This comes at a time when the Scottish Prison Service (SPS), while mostly refusing to house male-bodied prisoners in the female estate, will allow them to ‘mingle’ with women socially in jail in order to ‘practise how to be women’. Aside from the obscenity of the proposition, if their claims to becoming women were actually true, they wouldn’t need to practise, would they, they would just automatically be women.
Women are not just props for males to copy, and woman is not a costume to be put on and off. Surely imprisoned women’s human rights are being denied? How about somebody sues the Scottish government for infringing imprisoned women’s rights?
The two long overdue and overcost ferries Glen Sannox and Glen Rosa are facing further delays of at least 2 months, as Ferguson Marine Chief executive David Tydeman is having problems with commissioning the liquefied natural gas (LNG) propulsion system required for the ships. The Glen Sannox has missed its window for moving to dry dock due to bad weather and will have to undergo sea trials between January and March this year and then go to dry dock in early April.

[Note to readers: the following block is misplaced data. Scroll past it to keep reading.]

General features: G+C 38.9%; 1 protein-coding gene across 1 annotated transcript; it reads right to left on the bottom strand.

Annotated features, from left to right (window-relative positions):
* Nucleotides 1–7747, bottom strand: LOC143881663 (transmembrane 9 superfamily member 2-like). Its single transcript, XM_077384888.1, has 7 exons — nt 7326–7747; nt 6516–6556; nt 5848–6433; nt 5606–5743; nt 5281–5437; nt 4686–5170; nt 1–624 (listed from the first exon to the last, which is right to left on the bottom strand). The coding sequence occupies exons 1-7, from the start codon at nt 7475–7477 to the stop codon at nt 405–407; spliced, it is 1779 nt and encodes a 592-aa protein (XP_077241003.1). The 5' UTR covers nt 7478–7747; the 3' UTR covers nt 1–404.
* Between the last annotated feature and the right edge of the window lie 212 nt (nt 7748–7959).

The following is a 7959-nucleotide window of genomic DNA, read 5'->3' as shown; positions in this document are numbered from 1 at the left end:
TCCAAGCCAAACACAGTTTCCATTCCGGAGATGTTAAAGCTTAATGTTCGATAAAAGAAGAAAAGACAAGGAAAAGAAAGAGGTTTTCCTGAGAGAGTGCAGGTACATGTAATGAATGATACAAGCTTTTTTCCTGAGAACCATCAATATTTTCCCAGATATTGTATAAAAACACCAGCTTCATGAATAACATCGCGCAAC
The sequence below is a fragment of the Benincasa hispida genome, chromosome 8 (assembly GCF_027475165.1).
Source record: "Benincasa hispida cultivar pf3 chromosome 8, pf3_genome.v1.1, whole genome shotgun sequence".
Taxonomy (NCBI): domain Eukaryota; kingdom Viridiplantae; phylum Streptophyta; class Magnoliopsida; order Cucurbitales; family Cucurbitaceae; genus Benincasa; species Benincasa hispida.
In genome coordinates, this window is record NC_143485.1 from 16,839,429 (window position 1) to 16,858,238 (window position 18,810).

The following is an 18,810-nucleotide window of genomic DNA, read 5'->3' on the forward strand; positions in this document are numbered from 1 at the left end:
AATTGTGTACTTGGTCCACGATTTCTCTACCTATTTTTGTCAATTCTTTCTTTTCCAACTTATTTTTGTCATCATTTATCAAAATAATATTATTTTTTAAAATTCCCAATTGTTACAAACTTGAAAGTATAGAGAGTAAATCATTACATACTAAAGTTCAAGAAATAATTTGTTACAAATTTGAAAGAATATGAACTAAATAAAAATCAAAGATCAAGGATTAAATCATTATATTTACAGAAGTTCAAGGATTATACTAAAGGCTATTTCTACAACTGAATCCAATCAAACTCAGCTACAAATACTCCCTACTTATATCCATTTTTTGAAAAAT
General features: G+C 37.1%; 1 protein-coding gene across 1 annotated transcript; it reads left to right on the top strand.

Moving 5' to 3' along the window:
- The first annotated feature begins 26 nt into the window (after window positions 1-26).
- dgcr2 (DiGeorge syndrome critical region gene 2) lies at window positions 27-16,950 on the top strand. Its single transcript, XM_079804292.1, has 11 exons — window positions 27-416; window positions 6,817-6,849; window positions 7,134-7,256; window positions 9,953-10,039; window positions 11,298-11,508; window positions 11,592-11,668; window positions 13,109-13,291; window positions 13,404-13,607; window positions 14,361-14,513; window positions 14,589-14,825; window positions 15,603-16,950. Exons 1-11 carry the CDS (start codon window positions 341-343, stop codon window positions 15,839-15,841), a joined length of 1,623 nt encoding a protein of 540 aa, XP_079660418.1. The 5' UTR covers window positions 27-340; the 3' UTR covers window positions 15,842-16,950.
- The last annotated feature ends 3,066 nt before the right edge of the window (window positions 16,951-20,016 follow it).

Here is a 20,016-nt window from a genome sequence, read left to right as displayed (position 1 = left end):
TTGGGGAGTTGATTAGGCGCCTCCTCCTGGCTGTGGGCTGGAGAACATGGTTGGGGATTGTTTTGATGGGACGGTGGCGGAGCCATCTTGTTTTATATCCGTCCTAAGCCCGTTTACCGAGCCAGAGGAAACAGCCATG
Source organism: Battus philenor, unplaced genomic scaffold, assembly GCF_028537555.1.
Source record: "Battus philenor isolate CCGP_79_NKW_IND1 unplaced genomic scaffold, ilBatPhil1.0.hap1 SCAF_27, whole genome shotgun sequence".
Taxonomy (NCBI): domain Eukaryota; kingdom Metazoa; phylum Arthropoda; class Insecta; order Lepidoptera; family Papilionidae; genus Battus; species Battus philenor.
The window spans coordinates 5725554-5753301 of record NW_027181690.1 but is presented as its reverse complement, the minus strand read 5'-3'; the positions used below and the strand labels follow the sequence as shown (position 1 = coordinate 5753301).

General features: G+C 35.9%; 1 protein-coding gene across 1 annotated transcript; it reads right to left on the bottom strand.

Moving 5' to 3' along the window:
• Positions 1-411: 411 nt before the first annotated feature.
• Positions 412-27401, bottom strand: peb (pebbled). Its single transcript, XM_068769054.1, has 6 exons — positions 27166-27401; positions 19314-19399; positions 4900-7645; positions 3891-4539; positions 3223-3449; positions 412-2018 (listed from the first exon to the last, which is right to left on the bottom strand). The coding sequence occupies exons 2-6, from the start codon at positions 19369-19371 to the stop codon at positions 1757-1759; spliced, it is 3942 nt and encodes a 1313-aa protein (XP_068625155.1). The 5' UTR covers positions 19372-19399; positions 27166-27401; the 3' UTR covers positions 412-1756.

Nice work if you can get it (1)
The SNP is advertising for someone to head its ‘embassy’ in the US in return for a salary of £83,000 a year. It is the latest embarrassment over the number of ‘embassies’ all over the world, particularly as services here continue to suffer. The overseas office budget is now £9 million. The postholder will have a team of 3 in the office which will be housed within the UK embassy, as well as 2 non-diplomatic staff. The ‘ambassador’ must undertake to come to Scotland at least once a year!
The Brussels office had a budget this year of £2.5 million and 17 staff, with other offices present in Canada, Denmark, France, Germany, Ireland and England.
Nice work if you can get it (2)